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Bionic gloves let acclaimed Brazilian pianist play again

Internationally renowned pianist and conductor João Carlos Martins, 79, is able to finally play the piano again thanks to innovative bionic gloves. 

The Brazilian maestro was left unable to play his beloved symphonies on his Petrof piano following decades of battles with injuries and disease. 

But he is now able to effortlessly play again with nine of his ten digits after he was reduced to using just his thumbs and occasionally his index finger. 

Considered one of the great interpreters of Johann Sebastian Bach's music, he will now use his 'extender gloves' to make a dramatic turn to performing. 

He is scheduled to make a glorious return to New York's Carnegie Hall in October as part of a concert celebrating the 60th anniversary of his first appearance there. 

 Internationally renowned pianist and conductor João Carlos Martins (pictured), 79, is able to finally play the piano again thanks to innovative bionic gloves

 Ubiratã Bizarro Costa, a designer and innovator, created neoprene-covered bionic gloves specifically for the musician. The gloves bump Martins' fingers upward after they depress the keys and are held together by a carbon fibre board

It has been 21 years since Mr Martins was last able to play the piano freely after a degenerative brain disease, an arm injury sustained in a football match and being a mugging in Bulgaria robbed him of his dexterity.   

He retired last March after 24 surgeries all attempted to re-establish mobility, but he was forced to work as mostly as a conductor since the early 2000s.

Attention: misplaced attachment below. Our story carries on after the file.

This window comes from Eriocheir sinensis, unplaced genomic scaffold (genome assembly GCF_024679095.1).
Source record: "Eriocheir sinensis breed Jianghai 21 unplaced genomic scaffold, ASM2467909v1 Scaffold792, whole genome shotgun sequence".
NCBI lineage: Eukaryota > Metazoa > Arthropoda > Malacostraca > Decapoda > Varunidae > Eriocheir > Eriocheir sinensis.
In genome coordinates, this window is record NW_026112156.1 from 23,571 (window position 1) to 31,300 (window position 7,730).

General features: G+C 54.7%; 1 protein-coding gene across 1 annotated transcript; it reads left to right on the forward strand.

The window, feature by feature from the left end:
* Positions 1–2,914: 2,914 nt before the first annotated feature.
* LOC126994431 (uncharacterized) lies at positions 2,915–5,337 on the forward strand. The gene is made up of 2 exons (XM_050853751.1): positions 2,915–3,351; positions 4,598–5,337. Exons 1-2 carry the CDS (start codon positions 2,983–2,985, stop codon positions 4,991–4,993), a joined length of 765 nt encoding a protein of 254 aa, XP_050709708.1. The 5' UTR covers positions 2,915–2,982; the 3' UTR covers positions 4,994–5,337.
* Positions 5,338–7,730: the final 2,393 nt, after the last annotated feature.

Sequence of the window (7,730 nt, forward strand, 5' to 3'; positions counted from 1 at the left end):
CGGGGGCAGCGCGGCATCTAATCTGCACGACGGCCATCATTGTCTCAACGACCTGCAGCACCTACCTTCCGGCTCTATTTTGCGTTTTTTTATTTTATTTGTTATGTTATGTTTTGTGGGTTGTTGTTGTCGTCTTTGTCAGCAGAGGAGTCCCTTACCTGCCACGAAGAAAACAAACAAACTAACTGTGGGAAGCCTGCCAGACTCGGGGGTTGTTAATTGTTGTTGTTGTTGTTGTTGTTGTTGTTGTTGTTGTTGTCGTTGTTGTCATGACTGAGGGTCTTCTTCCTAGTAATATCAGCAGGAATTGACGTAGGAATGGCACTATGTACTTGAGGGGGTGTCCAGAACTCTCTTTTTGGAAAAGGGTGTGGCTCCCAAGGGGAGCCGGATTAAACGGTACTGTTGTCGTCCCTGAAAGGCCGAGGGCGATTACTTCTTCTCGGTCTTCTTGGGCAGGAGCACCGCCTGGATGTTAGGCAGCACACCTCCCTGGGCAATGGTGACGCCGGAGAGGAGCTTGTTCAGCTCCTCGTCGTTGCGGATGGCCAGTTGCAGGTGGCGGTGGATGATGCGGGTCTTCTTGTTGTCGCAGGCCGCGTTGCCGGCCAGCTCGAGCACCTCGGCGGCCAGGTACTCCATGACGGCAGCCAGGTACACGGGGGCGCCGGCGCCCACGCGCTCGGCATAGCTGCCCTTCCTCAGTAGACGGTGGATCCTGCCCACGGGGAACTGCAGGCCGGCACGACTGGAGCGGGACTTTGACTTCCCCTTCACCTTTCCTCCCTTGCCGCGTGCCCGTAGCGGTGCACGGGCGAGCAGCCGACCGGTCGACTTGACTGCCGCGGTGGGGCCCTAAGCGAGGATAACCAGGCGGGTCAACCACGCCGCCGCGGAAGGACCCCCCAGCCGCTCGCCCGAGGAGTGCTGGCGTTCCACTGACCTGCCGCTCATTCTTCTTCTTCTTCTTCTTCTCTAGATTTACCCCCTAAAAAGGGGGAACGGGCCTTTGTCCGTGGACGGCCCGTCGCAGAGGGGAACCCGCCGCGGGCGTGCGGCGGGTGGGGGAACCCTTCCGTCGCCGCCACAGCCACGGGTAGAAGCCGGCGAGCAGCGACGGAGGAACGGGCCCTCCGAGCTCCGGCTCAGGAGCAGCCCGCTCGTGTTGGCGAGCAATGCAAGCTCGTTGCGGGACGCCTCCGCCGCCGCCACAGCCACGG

'After I lost my tools, my hands, and couldn't play the piano, it was if there was a corpse inside my chest,' Martins told The Associated Press. 

Ubiratã Bizarro Costa, a designer and innovator, created neoprene-covered bionic gloves specifically for the musician. 

The gloves bump Martins' fingers upward after they depress the keys and are held together by a carbon fibre board.

'I did the first models based on images of his hands, but those were far from ideal,' Costa said. 

'I approached the maestro at the end of a concert in my city of Sumaré, in the Sao Paulo countryside. 

'He quickly noticed they wouldn't work, but then he invited me to his house to develop the project.'

 The Brazilian maestro was left unable to play his beloved symphonies on his Petrof piano following decades of battles with injuries and disease. But he is now able to effortlessly play again with nine of his ten digits

 The gloves are unique and are the result of several months of work. The  and cost only about 500 Brazilians reals ($125) to build. Now Martins never takes off his new gloves, even when going to bed

WHO IS JOAO CARLOS MARTINS?

João Carlos Martins is an acclaimed Brazilian classical pianist and conductor, who has performed with leading orchestras in the United States, Europe and Brazil.

He first shot to fame with accolades and praise as a child prodigy.  

He is considered one of the great interpreters of Johann Sebastian Bach's music.

He was first a pianist who was with the leading pianist at the Boston Symphony.

His career was derailed by injurie and disease. 

A degenerative brain disease, an arm injury sustained in a football match and being a mugging in Bulgaria robbed him of his dexterity. 

It has been 21 years since Mr Martins was last able to play the piano freely.

Costa and Martins spent the subsequent months testing several prototypes. 

The perfect match came in December, and cost only about 500 Brazilians reals ($125) to build. Now Martins never takes off his new gloves, even when going to bed.

'I might not recover the speed of the past. I don't know what result I will get. I'm starting over as though I were an 8-year-old learning,' he said, joined by his poodle Sebastian, named after Bach, 

Martins said he has received more than 100 gadgets in the last 50 years as miraculous solutions to his hand problems but none  worked well or long enough.

'But these gloves do. I can even tune them accordingly,' he said, showing how he can rearrange the glove's internal pads to play at a faster or slower tempo. 

'That doesn't mean it's all sorted. The muscle atrophy plays a role. Sometimes I try to play a speedy one and get depressed because it just doesn't happen yet.'

Martins is now reinvigorated by his gloves and is practising early in the morning and late at night, to the delight of his neighbours, until he can interpret an entire Bach concert perfectly.

'It could take one, two years. I will keep pushing until that happens,' he said. 'I won't give up.'